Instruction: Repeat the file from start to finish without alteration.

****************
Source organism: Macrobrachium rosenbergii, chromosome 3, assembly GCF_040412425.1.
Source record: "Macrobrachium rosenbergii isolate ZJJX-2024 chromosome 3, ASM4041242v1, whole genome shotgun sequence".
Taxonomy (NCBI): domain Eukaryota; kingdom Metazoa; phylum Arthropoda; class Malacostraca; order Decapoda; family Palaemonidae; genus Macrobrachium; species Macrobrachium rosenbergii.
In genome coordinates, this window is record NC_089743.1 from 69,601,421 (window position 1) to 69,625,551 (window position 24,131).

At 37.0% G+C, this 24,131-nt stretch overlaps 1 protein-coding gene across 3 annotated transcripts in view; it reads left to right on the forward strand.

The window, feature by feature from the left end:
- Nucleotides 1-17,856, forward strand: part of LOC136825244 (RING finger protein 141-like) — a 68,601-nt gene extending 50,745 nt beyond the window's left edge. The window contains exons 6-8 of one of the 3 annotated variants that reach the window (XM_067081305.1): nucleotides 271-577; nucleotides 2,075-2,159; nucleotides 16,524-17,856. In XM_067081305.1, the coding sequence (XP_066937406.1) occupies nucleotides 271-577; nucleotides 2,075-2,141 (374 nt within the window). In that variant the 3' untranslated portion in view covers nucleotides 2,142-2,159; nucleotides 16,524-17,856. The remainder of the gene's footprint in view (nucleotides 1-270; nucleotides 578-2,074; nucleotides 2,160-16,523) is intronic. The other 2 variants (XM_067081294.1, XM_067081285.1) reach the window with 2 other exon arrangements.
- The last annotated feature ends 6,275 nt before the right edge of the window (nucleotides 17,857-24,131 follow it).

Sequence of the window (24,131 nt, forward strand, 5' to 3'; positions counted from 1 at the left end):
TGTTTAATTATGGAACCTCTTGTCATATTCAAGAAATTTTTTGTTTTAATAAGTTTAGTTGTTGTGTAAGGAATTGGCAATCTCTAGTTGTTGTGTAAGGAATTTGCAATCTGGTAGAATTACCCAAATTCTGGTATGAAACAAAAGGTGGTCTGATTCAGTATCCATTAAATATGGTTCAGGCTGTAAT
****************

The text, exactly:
Source organism: Macrobrachium rosenbergii, chromosome 3, assembly GCF_040412425.1.
Source record: "Macrobrachium rosenbergii isolate ZJJX-2024 chromosome 3, ASM4041242v1, whole genome shotgun sequence".
Taxonomy (NCBI): domain Eukaryota; kingdom Metazoa; phylum Arthropoda; class Malacostraca; order Decapoda; family Palaemonidae; genus Macrobrachium; species Macrobrachium rosenbergii.
In genome coordinates, this window is record NC_089743.1 from 69,601,421 (window position 1) to 69,625,551 (window position 24,131).

At 37.0% G+C, this 24,131-nt stretch overlaps 1 protein-coding gene across 3 annotated transcripts in view; it reads left to right on the forward strand.

The window, feature by feature from the left end:
- Nucleotides 1-17,856, forward strand: part of LOC136825244 (RING finger protein 141-like) — a 68,601-nt gene extending 50,745 nt beyond the window's left edge. The window contains exons 6-8 of one of the 3 annotated variants that reach the window (XM_067081305.1): nucleotides 271-577; nucleotides 2,075-2,159; nucleotides 16,524-17,856. In XM_067081305.1, the coding sequence (XP_066937406.1) occupies nucleotides 271-577; nucleotides 2,075-2,141 (374 nt within the window). In that variant the 3' untranslated portion in view covers nucleotides 2,142-2,159; nucleotides 16,524-17,856. The remainder of the gene's footprint in view (nucleotides 1-270; nucleotides 578-2,074; nucleotides 2,160-16,523) is intronic. The other 2 variants (XM_067081294.1, XM_067081285.1) reach the window with 2 other exon arrangements.
- The last annotated feature ends 6,275 nt before the right edge of the window (nucleotides 17,857-24,131 follow it).

Sequence of the window (24,131 nt, forward strand, 5' to 3'; positions counted from 1 at the left end):
TGTTTAATTATGGAACCTCTTGTCATATTCAAGAAATTTTTTGTTTTAATAAGTTTAGTTGTTGTGTAAGGAATTGGCAATCTCTAGTTGTTGTGTAAGGAATTTGCAATCTGGTAGAATTACCCAAATTCTGGTATGAAACAAAAGGTGGTCTGATTCAGTATCCATTAAATATGGTTCAGGCTGTAAT